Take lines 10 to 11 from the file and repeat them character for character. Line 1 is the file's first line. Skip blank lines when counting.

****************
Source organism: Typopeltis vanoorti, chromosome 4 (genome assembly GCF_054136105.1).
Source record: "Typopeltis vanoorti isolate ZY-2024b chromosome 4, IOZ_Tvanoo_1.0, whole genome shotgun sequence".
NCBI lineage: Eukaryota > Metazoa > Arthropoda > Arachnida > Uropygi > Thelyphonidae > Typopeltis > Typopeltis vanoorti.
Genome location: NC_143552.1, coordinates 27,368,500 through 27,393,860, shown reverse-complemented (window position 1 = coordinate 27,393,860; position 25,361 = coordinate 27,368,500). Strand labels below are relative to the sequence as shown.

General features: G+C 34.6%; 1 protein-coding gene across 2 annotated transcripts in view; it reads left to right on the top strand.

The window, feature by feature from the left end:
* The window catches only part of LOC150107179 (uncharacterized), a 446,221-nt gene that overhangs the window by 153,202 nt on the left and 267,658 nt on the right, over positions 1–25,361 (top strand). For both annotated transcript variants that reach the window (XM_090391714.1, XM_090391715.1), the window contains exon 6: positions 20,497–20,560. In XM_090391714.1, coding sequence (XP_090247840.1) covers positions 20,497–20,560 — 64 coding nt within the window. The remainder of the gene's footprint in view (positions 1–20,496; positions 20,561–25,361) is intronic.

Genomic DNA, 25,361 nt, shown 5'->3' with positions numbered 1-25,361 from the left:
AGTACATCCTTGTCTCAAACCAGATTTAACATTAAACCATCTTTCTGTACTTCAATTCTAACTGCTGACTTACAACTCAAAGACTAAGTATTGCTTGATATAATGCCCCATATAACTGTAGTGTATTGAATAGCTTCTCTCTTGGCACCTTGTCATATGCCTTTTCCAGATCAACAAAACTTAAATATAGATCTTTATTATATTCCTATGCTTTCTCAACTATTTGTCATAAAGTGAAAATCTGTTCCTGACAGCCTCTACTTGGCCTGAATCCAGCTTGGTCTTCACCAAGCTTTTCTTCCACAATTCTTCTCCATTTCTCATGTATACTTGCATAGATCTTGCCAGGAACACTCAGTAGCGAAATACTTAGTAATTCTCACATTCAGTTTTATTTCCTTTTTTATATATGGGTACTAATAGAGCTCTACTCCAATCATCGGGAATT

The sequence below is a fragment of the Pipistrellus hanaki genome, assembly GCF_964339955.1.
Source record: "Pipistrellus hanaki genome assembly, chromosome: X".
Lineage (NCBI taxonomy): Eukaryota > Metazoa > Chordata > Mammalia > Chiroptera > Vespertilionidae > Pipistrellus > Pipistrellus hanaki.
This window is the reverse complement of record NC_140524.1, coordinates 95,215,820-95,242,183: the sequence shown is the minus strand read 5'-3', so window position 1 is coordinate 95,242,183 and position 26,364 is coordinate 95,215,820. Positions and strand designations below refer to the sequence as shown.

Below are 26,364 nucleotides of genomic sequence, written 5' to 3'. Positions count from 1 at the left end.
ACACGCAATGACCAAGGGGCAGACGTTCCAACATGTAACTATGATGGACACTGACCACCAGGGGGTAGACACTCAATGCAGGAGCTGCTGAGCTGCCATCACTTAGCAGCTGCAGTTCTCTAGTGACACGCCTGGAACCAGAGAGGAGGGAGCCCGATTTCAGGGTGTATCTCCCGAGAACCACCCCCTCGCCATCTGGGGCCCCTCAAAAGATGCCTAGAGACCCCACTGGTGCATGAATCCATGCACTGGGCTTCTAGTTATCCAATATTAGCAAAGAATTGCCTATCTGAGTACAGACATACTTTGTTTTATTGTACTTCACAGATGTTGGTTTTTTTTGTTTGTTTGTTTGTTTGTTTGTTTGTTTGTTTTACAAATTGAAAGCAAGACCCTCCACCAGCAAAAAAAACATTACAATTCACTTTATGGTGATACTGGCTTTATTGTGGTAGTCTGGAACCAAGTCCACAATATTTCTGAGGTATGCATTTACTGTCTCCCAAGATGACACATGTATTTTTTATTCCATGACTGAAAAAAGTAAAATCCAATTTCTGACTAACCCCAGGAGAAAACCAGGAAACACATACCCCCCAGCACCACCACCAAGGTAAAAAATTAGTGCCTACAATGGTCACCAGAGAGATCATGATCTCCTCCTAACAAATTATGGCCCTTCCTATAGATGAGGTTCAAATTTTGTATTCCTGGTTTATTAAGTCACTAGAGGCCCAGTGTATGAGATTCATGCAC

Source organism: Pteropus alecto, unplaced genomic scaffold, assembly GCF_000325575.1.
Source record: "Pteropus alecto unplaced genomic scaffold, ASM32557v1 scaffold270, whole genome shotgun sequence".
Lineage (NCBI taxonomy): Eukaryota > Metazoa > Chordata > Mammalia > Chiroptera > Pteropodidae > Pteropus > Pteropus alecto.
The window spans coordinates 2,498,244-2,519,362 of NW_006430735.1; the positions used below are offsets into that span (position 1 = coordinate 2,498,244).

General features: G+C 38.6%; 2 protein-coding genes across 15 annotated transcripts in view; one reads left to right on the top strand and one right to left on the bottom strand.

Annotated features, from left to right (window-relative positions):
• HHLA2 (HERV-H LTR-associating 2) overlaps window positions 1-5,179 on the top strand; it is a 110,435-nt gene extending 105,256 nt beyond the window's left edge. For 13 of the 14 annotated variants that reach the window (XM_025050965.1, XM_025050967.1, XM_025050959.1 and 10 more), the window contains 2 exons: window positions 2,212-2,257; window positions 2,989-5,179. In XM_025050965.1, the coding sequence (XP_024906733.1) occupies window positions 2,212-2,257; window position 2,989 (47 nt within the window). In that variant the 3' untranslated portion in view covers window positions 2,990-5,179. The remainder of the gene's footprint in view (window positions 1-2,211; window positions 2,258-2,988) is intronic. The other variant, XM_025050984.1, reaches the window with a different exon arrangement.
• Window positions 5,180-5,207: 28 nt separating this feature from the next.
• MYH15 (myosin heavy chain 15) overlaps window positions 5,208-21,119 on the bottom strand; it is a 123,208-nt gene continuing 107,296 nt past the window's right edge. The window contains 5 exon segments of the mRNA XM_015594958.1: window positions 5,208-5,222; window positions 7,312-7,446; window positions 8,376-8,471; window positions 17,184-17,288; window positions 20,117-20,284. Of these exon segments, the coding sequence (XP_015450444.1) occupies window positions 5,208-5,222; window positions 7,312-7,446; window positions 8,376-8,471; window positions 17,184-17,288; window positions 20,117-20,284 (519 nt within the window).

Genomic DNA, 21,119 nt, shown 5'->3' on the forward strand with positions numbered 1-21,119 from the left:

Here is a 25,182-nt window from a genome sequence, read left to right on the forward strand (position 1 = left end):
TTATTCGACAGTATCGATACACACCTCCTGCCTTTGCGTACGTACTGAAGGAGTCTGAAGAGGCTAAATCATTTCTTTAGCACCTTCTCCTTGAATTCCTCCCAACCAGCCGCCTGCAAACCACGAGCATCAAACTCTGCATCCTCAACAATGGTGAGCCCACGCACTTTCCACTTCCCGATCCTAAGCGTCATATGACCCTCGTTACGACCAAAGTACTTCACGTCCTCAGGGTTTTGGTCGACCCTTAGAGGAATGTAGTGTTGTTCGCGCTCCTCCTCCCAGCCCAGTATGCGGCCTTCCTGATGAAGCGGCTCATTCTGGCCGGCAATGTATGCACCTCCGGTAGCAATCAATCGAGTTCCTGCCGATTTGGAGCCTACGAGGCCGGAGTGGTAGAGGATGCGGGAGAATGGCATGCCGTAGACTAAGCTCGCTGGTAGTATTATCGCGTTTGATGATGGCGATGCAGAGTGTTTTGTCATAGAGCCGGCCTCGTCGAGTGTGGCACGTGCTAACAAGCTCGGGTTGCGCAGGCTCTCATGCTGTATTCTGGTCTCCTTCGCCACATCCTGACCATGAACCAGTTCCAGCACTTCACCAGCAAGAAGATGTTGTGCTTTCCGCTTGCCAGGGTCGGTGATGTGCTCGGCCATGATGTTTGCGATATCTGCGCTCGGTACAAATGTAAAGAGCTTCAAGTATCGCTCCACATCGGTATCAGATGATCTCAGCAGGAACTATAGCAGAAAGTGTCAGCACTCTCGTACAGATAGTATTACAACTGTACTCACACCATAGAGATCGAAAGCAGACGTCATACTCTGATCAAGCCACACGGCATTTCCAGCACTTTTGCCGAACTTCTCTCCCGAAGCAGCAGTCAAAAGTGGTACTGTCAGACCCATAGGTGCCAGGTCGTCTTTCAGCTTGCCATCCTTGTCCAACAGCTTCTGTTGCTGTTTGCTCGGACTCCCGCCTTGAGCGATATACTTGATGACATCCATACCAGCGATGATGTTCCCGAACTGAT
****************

The sequence below is a fragment of the Pipistrellus hanaki genome, assembly GCF_964339955.1.
Source record: "Pipistrellus hanaki genome assembly, chromosome: X".